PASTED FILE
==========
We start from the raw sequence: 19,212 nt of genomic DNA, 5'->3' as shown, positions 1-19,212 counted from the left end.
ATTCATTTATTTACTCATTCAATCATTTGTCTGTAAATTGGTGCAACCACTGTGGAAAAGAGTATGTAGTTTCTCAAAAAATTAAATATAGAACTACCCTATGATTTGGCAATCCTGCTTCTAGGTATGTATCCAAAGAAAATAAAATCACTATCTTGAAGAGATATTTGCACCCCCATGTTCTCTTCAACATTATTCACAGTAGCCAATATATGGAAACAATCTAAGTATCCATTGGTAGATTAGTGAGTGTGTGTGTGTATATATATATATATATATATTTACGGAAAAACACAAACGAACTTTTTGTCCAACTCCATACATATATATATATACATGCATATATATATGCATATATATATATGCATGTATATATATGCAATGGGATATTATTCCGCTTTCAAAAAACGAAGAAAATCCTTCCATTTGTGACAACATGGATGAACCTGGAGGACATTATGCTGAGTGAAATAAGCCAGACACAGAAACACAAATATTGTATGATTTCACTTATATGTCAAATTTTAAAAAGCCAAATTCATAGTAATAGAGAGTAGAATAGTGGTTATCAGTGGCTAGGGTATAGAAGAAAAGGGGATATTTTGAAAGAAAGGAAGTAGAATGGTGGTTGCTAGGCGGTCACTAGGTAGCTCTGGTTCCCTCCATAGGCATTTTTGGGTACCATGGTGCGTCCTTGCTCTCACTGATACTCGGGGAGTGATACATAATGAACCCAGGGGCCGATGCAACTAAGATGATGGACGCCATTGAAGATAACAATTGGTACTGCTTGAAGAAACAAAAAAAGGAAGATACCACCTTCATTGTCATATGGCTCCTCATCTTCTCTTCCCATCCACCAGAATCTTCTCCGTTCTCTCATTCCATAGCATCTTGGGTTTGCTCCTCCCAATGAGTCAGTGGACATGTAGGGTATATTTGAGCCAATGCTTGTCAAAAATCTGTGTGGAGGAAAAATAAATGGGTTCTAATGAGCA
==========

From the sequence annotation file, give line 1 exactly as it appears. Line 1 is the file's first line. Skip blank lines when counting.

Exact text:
We start from the raw sequence: 19,212 nt of genomic DNA, 5'->3' as shown, positions 1-19,212 counted from the left end.